Tourism can add a lot of value to a region – from promoting economic sustainability to inviting visitors to explore new cultures. But when unmanaged, mass tourism can swiftly destroy the very areas it seeks to promote.
In Thailand, famed Maya Bay is the latest example of an ecosystem in decline as a direct result of tourist pressure, and while the government Tuesday announced the bay’s indefinite closure, locals wonder if such action will be enough.
This past June, the Thai government took action to restrict the number of boats that could enter the bay in an effort to reduce pressure faced by the fragile marine ecosystem and allow coral life to recover. Such beach closures are increasingly common strategies around the world – the most recent high profile example hailing from The Philippines with its landmark decision to close Boracay Island to tourism for six months.
The original plan called for the bay’s re-opening this month but on Tuesday, Thailand’s Department of National Parks, Wildlife and Plant Conservation (DNP) announced that Maya Bay would be closed for tourism indefinitely. Hailed by many as a step in the right direction for regional marine conservation policy, locals question if the focus on reef conservation can be sustainable without implementation of other Thai policy that protects coral and marine life, or what Maya Bay’s closure may mean for other nearby beaches and bays that will wind up facing the overflow of tourists.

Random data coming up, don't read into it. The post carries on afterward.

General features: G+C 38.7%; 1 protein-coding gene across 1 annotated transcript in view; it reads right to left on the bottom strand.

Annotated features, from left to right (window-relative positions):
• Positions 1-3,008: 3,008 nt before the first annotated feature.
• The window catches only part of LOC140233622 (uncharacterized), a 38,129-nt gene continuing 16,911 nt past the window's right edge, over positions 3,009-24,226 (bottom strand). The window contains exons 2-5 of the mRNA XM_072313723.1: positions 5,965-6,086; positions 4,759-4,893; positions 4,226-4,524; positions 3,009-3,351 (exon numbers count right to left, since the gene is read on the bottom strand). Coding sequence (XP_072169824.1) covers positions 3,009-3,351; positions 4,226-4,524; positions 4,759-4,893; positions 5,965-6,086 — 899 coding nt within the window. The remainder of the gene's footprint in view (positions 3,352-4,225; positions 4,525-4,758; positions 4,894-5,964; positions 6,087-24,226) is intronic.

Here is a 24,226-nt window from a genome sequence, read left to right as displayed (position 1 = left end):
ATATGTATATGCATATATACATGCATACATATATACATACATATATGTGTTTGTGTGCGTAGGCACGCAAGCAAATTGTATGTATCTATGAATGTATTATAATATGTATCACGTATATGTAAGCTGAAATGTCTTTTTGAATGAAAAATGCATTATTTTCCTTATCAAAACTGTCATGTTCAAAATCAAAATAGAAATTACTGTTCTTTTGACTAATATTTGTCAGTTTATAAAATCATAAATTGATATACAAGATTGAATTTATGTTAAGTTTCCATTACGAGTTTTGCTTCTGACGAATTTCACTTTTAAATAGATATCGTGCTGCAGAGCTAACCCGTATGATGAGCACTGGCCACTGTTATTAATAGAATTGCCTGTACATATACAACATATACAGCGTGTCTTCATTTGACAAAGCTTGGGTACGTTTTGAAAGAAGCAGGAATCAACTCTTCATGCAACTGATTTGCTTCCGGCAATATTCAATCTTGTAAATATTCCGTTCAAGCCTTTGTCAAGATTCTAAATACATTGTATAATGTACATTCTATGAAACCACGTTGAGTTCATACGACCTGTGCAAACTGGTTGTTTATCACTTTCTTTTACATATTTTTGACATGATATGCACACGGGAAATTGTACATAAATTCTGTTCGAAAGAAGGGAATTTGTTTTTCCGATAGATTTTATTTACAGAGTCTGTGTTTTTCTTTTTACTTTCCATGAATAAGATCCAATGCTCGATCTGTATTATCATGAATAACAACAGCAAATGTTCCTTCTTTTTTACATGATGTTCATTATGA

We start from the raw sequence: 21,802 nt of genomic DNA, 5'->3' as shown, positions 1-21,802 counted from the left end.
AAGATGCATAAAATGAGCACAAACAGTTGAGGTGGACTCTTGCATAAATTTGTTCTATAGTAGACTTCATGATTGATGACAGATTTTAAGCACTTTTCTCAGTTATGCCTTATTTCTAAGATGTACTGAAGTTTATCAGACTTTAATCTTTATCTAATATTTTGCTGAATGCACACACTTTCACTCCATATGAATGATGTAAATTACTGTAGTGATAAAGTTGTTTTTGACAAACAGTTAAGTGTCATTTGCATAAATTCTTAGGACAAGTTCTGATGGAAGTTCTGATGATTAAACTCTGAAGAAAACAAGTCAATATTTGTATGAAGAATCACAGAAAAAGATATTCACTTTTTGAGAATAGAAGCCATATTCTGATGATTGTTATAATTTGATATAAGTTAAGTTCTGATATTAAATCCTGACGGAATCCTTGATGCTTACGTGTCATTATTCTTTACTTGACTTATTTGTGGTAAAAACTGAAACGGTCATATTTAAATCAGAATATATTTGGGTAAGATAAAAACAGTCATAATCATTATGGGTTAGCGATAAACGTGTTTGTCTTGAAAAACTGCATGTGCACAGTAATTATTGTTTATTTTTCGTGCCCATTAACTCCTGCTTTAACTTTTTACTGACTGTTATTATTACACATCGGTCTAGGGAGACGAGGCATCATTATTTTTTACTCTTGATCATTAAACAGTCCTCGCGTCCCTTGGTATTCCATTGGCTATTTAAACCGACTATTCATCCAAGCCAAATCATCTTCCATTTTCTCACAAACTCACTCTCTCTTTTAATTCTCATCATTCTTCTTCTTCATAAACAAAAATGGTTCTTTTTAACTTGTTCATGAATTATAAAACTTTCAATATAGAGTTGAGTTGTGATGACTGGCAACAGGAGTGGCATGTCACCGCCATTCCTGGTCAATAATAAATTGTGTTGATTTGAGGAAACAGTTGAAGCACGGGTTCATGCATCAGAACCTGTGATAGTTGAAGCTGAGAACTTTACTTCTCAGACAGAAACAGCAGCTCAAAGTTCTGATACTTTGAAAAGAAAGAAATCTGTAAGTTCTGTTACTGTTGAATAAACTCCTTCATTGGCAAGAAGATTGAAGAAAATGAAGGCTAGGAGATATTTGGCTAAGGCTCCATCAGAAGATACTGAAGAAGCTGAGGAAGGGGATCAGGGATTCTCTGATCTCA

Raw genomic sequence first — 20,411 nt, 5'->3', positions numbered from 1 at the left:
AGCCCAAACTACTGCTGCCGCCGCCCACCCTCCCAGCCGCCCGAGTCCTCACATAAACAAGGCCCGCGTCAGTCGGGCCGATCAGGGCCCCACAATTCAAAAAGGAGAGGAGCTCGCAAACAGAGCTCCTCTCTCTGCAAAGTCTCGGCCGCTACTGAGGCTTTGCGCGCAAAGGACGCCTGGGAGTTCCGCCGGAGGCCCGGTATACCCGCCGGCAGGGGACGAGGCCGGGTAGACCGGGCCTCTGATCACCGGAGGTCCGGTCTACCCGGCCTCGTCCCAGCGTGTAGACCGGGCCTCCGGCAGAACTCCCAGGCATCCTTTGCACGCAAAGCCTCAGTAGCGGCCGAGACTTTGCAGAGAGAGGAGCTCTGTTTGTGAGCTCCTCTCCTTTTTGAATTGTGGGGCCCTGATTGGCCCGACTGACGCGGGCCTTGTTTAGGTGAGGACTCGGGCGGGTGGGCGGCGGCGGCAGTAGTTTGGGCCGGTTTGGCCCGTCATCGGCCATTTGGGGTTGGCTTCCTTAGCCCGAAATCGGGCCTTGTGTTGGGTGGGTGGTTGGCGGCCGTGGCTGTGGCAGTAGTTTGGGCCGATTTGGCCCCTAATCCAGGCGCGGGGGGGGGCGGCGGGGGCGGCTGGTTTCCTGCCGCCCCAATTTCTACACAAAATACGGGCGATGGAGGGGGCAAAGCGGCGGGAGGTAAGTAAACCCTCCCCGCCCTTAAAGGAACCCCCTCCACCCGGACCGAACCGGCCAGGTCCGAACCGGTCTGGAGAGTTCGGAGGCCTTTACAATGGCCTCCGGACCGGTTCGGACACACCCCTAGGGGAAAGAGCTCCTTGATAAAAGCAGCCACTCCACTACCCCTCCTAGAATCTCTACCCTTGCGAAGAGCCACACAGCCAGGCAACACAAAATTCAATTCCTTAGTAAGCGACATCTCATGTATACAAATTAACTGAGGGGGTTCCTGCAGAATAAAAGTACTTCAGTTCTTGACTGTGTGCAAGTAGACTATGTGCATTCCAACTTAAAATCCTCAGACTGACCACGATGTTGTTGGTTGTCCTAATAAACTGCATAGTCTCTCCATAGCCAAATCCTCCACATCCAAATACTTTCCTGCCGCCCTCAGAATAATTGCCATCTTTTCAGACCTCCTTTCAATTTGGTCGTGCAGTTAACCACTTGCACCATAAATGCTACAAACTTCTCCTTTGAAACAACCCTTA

First appearing as the backdrop for Leonardo DiCaprio’s 2000 thriller The Beach, Koh Phi Phi’s limestone cliffs and turquoise bay became eponymous with the natural beauty of Thailand. For years after the blockbuster hit, dozens of Phuket and Phi Phi-based operators have brought millions of tourists to the bay – a predicted 2.5 million in 2018 alone – which over time has thrown the ecosystem out of whack.
One idea that’s floated around the DNP is to restrict “walk-in tourists” to top marine park destinations in Thailand, allowing only the sale and distribution of e-tickets. An e-ticketing system will allow the department to monitor and limit the number of people visiting these locations. Discussions about such a policy are still in their early stages, however.
According to the Phi Phi Island Conservation and Preservation Group, one of the main goals of the original four-month restriction aimed to reduce what are called anthropogenic impacts common to marine ecosystems. These are ecological pressures directly caused by human activity like water pollution, improper anchor-dropping, and harmful swimming and snorkeling practises.
How you can make a difference
While Maya Bay itself may require such measures to recoup the health the ecosystem’s lost, in the absence of more comprehensive regulation marine conservationists believe that changing our attitude and behaviours toward any interaction with the marine environment will go a long way to prevent further reef decline.
Whether you’re visiting one of the stunning areas adjacent to the now-closed Maya Bay or enjoying our beaches right here on Koh Tao, there are plenty of simple ways to reduce your individual footprint on the marine environment, ensuring it’ll stay in its stunning condition for years to come.